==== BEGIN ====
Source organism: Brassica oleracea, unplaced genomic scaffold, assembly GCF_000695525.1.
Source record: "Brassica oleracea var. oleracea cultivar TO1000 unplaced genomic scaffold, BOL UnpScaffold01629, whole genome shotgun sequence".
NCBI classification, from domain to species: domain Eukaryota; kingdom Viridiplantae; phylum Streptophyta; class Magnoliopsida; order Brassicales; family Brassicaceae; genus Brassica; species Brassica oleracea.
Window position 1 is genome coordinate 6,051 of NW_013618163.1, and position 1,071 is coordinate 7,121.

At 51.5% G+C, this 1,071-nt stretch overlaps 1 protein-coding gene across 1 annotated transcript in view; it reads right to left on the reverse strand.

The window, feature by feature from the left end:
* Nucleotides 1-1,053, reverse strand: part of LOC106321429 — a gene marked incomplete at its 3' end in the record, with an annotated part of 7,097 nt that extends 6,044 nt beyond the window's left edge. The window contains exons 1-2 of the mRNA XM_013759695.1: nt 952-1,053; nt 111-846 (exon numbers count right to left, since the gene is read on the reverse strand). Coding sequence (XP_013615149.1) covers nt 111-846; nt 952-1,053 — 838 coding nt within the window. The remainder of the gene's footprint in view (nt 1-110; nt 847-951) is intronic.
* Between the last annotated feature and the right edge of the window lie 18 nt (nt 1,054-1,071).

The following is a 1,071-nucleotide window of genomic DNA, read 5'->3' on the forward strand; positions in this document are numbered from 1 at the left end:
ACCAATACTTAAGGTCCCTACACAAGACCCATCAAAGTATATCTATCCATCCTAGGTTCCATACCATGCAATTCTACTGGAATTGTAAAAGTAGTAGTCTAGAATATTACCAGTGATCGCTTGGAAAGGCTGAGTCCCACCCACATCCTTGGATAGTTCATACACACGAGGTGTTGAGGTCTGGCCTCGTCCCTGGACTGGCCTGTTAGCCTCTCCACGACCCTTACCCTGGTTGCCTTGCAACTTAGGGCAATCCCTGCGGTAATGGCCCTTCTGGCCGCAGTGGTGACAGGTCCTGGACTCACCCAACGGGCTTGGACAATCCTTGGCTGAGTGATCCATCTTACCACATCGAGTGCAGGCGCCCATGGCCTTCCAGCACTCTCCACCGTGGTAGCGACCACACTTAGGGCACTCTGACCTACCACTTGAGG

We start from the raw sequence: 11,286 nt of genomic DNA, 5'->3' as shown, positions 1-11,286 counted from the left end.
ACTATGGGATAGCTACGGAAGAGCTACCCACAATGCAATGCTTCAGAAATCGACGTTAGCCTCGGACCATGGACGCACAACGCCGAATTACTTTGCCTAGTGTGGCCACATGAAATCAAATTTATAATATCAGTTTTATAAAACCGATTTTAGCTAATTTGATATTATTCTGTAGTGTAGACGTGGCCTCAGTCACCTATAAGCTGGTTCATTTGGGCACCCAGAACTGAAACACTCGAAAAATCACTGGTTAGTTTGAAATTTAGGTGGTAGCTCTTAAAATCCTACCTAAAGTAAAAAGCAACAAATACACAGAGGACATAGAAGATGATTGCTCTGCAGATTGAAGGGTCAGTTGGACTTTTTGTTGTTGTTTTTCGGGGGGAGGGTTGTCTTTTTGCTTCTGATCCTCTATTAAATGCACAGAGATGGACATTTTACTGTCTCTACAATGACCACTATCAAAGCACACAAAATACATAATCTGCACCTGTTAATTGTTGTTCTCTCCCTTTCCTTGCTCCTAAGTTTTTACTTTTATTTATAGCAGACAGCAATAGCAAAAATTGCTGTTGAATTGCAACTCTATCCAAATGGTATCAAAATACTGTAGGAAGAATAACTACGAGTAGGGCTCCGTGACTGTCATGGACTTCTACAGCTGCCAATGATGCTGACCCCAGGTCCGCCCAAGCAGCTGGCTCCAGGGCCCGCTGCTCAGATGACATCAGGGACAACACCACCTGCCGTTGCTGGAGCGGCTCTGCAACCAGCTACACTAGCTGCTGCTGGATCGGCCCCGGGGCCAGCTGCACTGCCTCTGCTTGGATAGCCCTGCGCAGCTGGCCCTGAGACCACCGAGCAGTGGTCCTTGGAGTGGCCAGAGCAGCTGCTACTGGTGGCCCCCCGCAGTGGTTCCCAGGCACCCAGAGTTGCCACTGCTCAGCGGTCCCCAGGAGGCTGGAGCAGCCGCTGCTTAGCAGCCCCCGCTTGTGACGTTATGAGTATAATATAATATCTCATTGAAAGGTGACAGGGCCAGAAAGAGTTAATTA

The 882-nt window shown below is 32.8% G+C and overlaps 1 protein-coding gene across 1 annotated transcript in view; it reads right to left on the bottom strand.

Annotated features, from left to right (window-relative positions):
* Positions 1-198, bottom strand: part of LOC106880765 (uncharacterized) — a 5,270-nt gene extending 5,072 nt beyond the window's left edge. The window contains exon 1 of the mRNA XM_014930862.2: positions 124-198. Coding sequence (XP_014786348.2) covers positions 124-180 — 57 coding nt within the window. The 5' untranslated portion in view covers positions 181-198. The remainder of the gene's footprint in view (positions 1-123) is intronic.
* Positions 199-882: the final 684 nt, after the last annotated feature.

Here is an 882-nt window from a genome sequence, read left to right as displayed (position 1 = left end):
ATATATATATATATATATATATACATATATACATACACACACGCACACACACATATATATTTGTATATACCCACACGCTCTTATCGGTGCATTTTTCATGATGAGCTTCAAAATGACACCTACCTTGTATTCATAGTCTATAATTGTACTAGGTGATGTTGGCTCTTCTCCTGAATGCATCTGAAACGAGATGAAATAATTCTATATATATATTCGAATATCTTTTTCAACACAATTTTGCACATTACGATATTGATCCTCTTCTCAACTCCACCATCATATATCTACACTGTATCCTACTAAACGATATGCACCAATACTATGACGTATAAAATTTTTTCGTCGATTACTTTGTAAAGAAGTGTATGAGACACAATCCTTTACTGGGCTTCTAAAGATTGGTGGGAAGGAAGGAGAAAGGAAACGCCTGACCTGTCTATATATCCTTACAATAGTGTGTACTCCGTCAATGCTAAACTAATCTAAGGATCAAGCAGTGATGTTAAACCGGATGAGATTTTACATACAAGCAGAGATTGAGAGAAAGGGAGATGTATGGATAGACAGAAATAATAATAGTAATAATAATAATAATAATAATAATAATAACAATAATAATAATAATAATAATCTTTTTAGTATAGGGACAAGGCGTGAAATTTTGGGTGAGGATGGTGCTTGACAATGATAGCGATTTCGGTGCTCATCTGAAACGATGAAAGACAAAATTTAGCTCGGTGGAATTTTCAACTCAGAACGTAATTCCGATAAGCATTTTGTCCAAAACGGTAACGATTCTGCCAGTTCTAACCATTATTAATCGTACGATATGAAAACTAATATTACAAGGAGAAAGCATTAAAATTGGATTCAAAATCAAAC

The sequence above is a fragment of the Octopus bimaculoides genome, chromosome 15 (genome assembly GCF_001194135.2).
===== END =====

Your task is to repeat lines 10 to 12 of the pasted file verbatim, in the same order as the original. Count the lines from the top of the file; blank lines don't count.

ACCAATACTTAAGGTCCCTACACAAGACCCATCAAAGTATATCTATCCATCCTAGGTTCCATACCATGCAATTCTACTGGAATTGTAAAAGTAGTAGTCTAGAATATTACCAGTGATCGCTTGGAAAGGCTGAGTCCCACCCACATCCTTGGATAGTTCATACACACGAGGTGTTGAGGTCTGGCCTCGTCCCTGGACTGGCCTGTTAGCCTCTCCACGACCCTTACCCTGGTTGCCTTGCAACTTAGGGCAATCCCTGCGGTAATGGCCCTTCTGGCCGCAGTGGTGACAGGTCCTGGACTCACCCAACGGGCTTGGACAATCCTTGGCTGAGTGATCCATCTTACCACATCGAGTGCAGGCGCCCATGGCCTTCCAGCACTCTCCACCGTGGTAGCGACCACACTTAGGGCACTCTGACCTACCACTTGAGG

We start from the raw sequence: 11,286 nt of genomic DNA, 5'->3' as shown, positions 1-11,286 counted from the left end.
ACTATGGGATAGCTACGGAAGAGCTACCCACAATGCAATGCTTCAGAAATCGACGTTAGCCTCGGACCATGGACGCACAACGCCGAATTACTTTGCCTAGTGTGGCCACATGAAATCAAATTTATAATATCAGTTTTATAAAACCGATTTTAGCTAATTTGATATTATTCTGTAGTGTAGACGTGGCCTCAGTCACCTATAAGCTGGTTCATTTGGGCACCCAGAACTGAAACACTCGAAAAATCACTGGTTAGTTTGAAATTTAGGTGGTAGCTCTTAAAATCCTACCTAAAGTAAAAAGCAACAAATACACAGAGGACATAGAAGATGATTGCTCTGCAGATTGAAGGGTCAGTTGGACTTTTTGTTGTTGTTTTTCGGGGGGAGGGTTGTCTTTTTGCTTCTGATCCTCTATTAAATGCACAGAGATGGACATTTTACTGTCTCTACAATGACCACTATCAAAGCACACAAAATACATAATCTGCACCTGTTAATTGTTGTTCTCTCCCTTTCCTTGCTCCTAAGTTTTTACTTTTATTTATAGCAGACAGCAATAGCAAAAATTGCTGTTGAATTGCAACTCTATCCAAATGGTATCAAAATACTGTAGGAAGAATAACTACGAGTAGGGCTCCGTGACTGTCATGGACTTCTACAGCTGCCAATGATGCTGACCCCAGGTCCGCCCAAGCAGCTGGCTCCAGGGCCCGCTGCTCAGATGACATCAGGGACAACACCACCTGCCGTTGCTGGAGCGGCTCTGCAACCAGCTACACTAGCTGCTGCTGGATCGGCCCCGGGGCCAGCTGCACTGCCTCTGCTTGGATAGCCCTGCGCAGCTGGCCCTGAGACCACCGAGCAGTGGTCCTTGGAGTGGCCAGAGCAGCTGCTACTGGTGGCCCCCCGCAGTGGTTCCCAGGCACCCAGAGTTGCCACTGCTCAGCGGTCCCCAGGAGGCTGGAGCAGCCGCTGCTTAGCAGCCCCCGCTTGTGACGTTATGAGTATAATATAATATCTCATTGAAAGGTGACAGGGCCAGAAAGAGTTAATTA